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Losing weight with type 1 diabetes, how does it work ?!

Losing weight with type 1 diabetes ... really not child's play. Why? Well, metabolically healthy people eat fewer calories and / or do a little more exercise. You lose your pounds due to the negative energy balance.

In principle, it works the same way with type 1 diabetes, but it is a little more difficult. For us, a change in diet also means an adjustment of the insulin dose. As a result, and also through more / more intense sport, blood sugar levels can get increasingly confused, especially in the initial phase. As a result, blood sugar levels that are too low or too high alternate.

Suboptimal fat burning: This is why losing weight with type 1 diabetes is more difficult

By constantly correcting blood sugar levels with food and / or injecting insulin, the metabolism gets out of balance, which counteracts weight loss. The fat burning only works subotimally. Here, "calm" must first come back before the pounds can shed.

My experience of losing weight with type 1 diabetes: how did it work?

Only with a balanced blood sugar course did I manage to lose some weight. It didn't matter whether I preferred low carb, high carb, FDH or whatever diet / diet change. The decisive factor was the energy deficit with balanced blood sugar levels (unfortunately there is no guarantee for this).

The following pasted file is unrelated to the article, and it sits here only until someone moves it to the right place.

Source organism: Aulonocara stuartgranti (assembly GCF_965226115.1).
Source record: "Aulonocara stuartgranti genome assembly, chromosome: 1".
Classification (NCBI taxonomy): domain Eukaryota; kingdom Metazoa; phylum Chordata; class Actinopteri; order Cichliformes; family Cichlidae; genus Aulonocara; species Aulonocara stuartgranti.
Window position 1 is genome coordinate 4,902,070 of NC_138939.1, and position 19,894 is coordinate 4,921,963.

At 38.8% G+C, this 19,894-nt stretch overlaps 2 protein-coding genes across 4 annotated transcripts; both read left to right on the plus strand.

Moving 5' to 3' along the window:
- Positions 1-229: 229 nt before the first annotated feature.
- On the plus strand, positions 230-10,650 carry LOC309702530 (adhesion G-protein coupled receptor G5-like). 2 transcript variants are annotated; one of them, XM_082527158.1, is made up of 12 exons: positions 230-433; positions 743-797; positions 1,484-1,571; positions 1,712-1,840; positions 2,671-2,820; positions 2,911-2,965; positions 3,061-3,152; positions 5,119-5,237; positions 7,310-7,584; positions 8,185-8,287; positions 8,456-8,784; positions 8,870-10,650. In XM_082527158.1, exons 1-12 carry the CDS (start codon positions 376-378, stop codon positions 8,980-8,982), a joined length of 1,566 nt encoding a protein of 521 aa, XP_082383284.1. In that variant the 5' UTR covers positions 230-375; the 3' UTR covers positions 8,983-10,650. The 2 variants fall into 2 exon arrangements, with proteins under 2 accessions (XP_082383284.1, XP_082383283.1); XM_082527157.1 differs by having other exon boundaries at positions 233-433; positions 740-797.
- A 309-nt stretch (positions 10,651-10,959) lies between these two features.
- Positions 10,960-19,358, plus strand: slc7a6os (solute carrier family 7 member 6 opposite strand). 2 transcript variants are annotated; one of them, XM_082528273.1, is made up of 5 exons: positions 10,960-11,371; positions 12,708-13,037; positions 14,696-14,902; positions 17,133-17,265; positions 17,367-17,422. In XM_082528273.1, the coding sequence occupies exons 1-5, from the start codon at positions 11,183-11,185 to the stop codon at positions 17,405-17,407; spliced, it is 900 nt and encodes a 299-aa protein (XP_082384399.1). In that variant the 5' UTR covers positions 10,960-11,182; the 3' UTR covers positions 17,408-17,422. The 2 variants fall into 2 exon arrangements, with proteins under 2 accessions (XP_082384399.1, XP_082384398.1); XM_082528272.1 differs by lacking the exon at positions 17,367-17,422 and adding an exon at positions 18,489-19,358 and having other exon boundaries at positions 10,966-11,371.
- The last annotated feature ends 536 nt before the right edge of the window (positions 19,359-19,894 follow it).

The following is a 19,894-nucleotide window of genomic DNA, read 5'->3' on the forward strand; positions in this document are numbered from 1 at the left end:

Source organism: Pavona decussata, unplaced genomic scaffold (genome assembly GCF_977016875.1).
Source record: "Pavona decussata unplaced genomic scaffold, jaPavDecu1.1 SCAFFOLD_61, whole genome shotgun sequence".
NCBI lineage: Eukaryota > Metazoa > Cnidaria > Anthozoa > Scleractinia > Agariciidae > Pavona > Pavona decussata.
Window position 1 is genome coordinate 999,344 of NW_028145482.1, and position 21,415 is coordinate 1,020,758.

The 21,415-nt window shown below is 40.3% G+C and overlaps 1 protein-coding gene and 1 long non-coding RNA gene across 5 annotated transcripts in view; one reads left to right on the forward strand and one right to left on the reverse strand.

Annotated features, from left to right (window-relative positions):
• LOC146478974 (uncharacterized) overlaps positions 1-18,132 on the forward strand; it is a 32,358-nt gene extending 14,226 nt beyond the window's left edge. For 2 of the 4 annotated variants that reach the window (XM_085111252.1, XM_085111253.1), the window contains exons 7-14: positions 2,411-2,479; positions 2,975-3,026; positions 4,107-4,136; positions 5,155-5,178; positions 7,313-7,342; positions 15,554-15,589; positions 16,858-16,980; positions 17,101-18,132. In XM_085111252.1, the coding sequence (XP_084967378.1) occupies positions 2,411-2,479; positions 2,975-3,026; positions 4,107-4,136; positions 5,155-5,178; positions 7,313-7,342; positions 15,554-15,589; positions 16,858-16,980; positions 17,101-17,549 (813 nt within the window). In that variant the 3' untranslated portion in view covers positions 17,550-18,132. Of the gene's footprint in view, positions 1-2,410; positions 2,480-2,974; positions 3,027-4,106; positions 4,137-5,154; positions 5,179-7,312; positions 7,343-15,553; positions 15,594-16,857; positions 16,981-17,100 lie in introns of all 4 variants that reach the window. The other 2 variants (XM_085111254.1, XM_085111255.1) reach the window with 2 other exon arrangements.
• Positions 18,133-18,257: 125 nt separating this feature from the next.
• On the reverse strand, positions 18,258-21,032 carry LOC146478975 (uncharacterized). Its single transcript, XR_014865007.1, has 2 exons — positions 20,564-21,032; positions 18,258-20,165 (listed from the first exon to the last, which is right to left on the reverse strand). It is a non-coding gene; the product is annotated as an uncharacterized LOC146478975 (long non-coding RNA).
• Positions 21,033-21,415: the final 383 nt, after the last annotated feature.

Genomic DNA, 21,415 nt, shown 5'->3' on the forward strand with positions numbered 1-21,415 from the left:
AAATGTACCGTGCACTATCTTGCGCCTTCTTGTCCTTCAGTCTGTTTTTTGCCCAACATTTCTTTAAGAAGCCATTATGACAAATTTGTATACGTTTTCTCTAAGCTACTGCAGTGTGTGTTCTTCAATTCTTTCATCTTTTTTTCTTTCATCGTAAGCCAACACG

"Mast hormone" insulin interferes with losing weight with type 1 diabetes

In addition, as we know, insulin is also known as the fattening hormone, so it is also important to keep an eye on the daily insulin dose. It should be a little lower than the average required over the last few weeks.

At this point, at the latest, it becomes difficult. Often I just didn't understand, couldn't understand why I needed more insulin (which led to weight gain) despite intense exercise and lower calorie intake. As already described at this point, there are simply too many factors influencing our blood sugar levels (stress, climate, infections, ...).

Of course, it is frustrating when, like me, for example, you sometimes have to inject extra insulin for exercise so that your blood sugar levels do not rise too much. You think to yourself that you might as well have gone out to eat a pizza.

The thing about the daily insulin dose and patience ...

This is where patience comes into play. If one observes the daily insulin dose over several days, it turns out that overall less insulin was required over the period of the change in diet. If you have lost a bit of weight, you also need less basal insulin overall (since the basal rate is also dependent on weight, among other things).

I find that losing weight with type 1 diabetes really isn't a piece of cake. I could imagine that amylin could help us at this point, which is unfortunately not (yet?) Approved here in Germany. But since I haven't tested it myself, I don't want to lean too far out of the window.